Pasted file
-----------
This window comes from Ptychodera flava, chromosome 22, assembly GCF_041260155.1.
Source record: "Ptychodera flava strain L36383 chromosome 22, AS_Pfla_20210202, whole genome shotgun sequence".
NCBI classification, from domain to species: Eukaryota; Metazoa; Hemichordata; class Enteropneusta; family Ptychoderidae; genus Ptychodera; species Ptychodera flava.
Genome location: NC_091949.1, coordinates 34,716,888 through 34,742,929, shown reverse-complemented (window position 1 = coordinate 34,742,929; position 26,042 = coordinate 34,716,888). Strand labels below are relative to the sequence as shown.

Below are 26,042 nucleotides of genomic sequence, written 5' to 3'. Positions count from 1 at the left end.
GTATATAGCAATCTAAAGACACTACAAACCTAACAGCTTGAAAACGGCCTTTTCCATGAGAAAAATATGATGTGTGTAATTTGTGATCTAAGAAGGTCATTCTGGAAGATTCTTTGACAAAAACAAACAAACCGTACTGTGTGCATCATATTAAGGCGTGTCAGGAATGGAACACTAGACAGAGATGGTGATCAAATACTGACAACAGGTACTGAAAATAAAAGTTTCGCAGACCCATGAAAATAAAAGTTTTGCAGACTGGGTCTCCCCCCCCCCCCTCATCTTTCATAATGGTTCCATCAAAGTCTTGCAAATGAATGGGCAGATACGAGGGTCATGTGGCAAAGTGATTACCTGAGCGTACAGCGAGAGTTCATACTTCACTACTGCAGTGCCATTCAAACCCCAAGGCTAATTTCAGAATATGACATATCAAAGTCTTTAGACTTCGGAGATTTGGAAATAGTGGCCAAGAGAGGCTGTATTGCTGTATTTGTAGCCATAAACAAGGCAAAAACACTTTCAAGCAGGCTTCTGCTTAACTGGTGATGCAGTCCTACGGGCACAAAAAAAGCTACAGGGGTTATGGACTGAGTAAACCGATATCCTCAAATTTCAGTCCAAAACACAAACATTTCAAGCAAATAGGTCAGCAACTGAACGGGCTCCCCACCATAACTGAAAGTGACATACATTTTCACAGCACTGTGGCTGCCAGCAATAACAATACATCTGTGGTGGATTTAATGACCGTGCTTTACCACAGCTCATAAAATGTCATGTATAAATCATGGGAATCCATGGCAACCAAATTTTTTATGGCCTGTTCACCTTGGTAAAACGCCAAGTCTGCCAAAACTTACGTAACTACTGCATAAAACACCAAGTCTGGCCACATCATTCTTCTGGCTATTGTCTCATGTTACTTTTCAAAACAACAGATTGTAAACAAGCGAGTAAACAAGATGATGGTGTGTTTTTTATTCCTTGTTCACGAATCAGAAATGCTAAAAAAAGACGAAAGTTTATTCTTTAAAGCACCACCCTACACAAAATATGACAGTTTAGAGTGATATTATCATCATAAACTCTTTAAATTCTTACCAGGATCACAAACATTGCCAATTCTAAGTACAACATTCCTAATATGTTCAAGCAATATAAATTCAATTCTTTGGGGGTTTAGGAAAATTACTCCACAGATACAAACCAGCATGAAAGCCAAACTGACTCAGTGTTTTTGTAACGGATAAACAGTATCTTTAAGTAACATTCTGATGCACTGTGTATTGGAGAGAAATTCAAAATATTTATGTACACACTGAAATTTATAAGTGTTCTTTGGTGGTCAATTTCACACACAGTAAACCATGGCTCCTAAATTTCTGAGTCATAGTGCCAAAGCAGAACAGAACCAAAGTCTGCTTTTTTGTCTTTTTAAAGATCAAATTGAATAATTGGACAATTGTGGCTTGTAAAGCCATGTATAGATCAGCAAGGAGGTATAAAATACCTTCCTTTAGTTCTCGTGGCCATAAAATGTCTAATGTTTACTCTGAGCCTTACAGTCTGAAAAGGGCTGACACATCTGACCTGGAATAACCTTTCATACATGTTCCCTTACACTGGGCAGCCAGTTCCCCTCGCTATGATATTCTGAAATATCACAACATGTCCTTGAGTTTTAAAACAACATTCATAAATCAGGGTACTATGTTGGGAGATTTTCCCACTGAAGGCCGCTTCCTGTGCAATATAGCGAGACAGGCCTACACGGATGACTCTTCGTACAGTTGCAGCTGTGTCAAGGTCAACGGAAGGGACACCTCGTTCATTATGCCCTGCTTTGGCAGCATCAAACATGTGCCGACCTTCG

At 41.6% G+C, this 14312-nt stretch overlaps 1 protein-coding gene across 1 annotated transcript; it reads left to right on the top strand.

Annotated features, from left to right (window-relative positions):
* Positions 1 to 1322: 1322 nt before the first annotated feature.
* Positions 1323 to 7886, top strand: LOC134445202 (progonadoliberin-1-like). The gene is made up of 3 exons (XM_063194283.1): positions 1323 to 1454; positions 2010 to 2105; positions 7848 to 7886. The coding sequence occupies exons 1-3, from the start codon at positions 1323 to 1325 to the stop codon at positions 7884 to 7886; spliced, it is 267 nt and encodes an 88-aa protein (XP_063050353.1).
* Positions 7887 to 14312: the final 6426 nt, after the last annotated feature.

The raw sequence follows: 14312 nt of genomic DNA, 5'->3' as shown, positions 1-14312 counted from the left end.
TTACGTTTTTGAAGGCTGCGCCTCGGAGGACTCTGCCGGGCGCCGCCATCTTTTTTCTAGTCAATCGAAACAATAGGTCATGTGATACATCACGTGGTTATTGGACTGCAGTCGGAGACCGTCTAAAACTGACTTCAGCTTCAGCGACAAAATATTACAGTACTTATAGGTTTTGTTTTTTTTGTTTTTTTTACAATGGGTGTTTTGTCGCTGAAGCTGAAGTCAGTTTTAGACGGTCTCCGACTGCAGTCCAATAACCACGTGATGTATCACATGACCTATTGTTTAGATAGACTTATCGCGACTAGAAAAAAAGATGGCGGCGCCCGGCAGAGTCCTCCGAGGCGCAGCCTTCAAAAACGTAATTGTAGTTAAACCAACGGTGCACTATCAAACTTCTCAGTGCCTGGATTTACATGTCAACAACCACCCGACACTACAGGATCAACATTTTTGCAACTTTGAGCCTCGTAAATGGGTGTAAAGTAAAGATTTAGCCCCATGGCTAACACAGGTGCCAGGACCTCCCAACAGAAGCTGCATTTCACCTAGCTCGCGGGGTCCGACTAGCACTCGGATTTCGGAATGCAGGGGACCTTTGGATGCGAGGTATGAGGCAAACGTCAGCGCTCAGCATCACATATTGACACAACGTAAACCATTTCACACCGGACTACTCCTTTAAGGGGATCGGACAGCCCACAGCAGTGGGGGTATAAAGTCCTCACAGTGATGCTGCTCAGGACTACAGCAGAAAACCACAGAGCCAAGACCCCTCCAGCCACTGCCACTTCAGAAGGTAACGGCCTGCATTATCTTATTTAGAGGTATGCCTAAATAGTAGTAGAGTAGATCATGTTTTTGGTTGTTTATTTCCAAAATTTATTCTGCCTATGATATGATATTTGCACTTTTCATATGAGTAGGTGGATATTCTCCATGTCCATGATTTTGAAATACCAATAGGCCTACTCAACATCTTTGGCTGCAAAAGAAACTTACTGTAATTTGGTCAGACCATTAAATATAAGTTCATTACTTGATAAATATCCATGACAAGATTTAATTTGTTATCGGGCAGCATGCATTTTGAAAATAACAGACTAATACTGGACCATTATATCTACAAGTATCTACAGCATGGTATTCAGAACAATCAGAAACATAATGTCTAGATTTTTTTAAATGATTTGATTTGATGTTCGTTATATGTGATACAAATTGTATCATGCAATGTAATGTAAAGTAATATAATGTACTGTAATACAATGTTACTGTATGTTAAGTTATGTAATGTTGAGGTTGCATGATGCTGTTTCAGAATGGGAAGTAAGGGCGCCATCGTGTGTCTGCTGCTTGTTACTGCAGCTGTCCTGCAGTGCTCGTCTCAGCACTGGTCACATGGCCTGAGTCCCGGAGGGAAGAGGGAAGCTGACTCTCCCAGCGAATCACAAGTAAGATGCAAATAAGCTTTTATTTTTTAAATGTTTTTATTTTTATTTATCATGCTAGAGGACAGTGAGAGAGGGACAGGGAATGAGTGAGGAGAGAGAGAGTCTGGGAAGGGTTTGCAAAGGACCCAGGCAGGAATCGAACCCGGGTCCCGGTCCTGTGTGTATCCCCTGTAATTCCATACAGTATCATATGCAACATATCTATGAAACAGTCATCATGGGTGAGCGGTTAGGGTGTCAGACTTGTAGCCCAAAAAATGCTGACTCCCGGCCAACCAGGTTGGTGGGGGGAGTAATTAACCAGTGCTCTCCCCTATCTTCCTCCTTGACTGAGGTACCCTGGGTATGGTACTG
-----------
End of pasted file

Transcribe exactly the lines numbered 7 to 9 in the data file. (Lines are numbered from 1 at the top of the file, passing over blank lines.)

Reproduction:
At 41.6% G+C, this 14312-nt stretch overlaps 1 protein-coding gene across 1 annotated transcript; it reads left to right on the top strand.

Annotated features, from left to right (window-relative positions):
* Positions 1 to 1322: 1322 nt before the first annotated feature.